Ghana11.jpgThe next morning we awoke early because it was market day in Kpando. After telling all of our new and old friends goodbye, we got back onto the Tro-tro for the long, fast, bumpy drive back to Accra. Upon arrival in Accra, we met up with Peter, the co-founder of Standing with Hope, at Ghana Health Services for a tour of the prosthetics and orthotics clinic (picture below). We met a patient that was extremely excited to see 5 young ladies who will be working with him tomorrow. On the walk home from Ghana Health services, we passed through the “bus stop”/market to find some delectable “Obama” (and family) cookies. After a long day of traveling, we had dinner at the hotel and decided to practice taping ankles for our upcoming 1st Responder course. As you can tell we are having a super exciting evening.

Monday in Ghana

2011 Mission to Ghana
from Sarahann Callaway
Sarahann.jpgGhana8.jpgToday was a great day for building relationships here in Ghana. We spent the day with Anna Hughton (pictured here with professors Brown and Gallaway). Anna is a Ghanian physiotherapist. She owns her own private practice and is the coordinator for the physiotherapy school in Ghana. In the morning we met with her at her private clinic had a tour and discussed physiotherapy in Ghana and the potential for collaboration with Belmont. We learned that Ghana has had a physiotherapy program for 10 years. It is a five year program (four years of university and one year of internship). The program consists of all lecture with few labs. After our morning discussion we went to tour the teaching hospital, Kor-le-bu. We met the other physio teachers and toured the physiotherapy building. We had the opportunity to see the pediatrics clinic as well (see picture below). Anna asked us to dinner, which I was very excited about because we went to a restaurant/ bakery that I had visited on my last visit to Ghana. After dinner, we had to stop in the bakery to pick up a pastry for breakfast in the morning. We leave bright and early for Kpando!!!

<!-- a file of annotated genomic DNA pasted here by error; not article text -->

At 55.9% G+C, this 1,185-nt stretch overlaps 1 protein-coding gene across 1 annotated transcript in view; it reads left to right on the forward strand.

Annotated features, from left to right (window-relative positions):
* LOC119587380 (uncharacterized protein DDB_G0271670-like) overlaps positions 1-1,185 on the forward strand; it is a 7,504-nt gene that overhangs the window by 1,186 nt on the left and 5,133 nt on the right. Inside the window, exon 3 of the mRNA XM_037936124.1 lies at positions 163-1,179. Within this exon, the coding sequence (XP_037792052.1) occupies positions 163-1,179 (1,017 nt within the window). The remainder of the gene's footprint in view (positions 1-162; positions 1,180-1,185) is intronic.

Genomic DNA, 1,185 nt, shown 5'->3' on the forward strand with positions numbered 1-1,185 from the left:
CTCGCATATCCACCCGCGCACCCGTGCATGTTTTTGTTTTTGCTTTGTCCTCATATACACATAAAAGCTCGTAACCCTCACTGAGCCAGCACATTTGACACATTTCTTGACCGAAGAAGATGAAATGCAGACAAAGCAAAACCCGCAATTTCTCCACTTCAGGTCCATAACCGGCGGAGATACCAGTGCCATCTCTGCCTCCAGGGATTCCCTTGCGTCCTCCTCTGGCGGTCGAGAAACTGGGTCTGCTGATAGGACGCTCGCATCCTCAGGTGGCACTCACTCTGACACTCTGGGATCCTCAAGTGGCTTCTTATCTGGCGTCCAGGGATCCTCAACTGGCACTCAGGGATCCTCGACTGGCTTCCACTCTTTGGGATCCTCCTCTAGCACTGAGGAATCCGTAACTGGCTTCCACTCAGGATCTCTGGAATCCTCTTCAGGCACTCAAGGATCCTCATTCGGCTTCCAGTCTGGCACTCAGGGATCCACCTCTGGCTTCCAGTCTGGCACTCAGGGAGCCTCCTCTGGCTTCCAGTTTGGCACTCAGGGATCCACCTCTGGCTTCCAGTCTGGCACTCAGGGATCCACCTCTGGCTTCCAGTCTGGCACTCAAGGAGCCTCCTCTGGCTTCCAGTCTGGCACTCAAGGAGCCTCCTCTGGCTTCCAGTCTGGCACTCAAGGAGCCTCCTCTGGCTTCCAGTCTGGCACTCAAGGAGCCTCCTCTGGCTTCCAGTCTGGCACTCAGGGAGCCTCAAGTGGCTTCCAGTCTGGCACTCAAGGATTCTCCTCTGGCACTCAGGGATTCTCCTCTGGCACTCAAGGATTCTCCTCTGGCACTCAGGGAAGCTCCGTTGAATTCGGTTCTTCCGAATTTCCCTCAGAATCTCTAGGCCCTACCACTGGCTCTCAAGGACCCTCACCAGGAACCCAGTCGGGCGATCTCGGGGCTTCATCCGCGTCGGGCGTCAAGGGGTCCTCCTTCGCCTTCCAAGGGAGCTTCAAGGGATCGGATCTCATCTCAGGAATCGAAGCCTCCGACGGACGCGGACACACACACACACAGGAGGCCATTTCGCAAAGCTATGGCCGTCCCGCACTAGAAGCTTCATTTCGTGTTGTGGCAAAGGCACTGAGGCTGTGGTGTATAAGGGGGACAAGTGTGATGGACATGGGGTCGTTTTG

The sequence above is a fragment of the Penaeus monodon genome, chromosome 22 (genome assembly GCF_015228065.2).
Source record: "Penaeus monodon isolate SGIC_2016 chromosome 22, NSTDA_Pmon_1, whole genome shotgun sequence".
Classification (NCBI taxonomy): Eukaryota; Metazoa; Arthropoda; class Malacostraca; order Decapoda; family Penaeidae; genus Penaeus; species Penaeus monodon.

Sunday in Ghana

2011 Mission to Ghana
from Sarahann Callaway, Mollie Carver and Hannah Peck, 3rd year PT students
Ghana6.jpgToday was a very educational day in Ghana. We began with cultural training with Albie and Rose discussing the economy of Ghana, its history, the health care system, neo-colonialism, education, and current problems that the Ghanians are facing. Next we are able to visit the tomb of the first President of Ghana, Kwame Nkrumah, where we toured the museum and its grounds and learned about Ghana’s efforts to unite all African nations and met the possible next president “Yo.” Nkrumah’s tomb is a popular destination for weddings and wedding photography sessions. We were even asked to take pictures with one of the brides getting married today.